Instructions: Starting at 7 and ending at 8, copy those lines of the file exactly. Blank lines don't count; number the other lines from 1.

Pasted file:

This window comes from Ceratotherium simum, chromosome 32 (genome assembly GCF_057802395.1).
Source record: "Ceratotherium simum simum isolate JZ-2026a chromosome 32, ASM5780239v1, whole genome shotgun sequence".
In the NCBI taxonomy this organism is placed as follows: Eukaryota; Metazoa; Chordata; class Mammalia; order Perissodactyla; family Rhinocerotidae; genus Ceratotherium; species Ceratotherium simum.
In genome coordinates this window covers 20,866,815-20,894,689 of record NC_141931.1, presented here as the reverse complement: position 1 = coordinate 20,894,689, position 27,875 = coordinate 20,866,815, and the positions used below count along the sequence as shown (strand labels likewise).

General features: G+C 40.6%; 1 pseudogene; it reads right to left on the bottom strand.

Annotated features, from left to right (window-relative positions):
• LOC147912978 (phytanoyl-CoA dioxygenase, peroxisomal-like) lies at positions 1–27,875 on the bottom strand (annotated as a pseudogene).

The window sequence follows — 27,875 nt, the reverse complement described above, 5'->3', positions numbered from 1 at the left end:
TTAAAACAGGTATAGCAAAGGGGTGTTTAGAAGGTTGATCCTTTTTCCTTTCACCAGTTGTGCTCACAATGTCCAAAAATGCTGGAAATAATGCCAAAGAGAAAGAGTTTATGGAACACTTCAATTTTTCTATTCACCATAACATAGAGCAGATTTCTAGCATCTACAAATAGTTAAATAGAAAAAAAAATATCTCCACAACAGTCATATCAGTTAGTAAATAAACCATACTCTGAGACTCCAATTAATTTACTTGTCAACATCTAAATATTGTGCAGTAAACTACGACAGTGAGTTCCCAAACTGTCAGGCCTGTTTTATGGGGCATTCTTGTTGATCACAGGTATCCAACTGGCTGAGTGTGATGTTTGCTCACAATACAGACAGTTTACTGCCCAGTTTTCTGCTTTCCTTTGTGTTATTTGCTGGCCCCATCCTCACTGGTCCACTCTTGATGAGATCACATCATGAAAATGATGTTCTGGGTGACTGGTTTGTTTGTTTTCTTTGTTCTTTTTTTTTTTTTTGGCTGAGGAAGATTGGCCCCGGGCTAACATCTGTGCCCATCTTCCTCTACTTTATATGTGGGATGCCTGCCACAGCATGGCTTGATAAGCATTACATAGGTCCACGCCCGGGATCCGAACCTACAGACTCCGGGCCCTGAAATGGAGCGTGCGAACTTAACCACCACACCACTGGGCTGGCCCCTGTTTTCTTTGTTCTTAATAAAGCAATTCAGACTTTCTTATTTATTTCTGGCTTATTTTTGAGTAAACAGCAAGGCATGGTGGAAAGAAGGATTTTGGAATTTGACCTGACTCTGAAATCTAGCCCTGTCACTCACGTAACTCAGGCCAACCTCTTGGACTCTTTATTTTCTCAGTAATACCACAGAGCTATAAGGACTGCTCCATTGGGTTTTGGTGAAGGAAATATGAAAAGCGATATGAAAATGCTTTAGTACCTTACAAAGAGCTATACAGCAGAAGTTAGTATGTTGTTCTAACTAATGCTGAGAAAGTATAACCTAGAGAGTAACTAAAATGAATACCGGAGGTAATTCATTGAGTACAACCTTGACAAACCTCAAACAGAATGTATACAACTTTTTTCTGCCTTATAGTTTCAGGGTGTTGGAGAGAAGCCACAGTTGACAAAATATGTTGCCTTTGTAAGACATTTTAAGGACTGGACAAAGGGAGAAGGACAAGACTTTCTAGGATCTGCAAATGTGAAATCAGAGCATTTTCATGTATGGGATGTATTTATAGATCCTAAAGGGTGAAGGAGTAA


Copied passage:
• LOC147912978 (phytanoyl-CoA dioxygenase, peroxisomal-like) lies at positions 1–27,875 on the bottom strand (annotated as a pseudogene).

The window sequence follows — 27,875 nt, the reverse complement described above, 5'->3', positions numbered from 1 at the left end: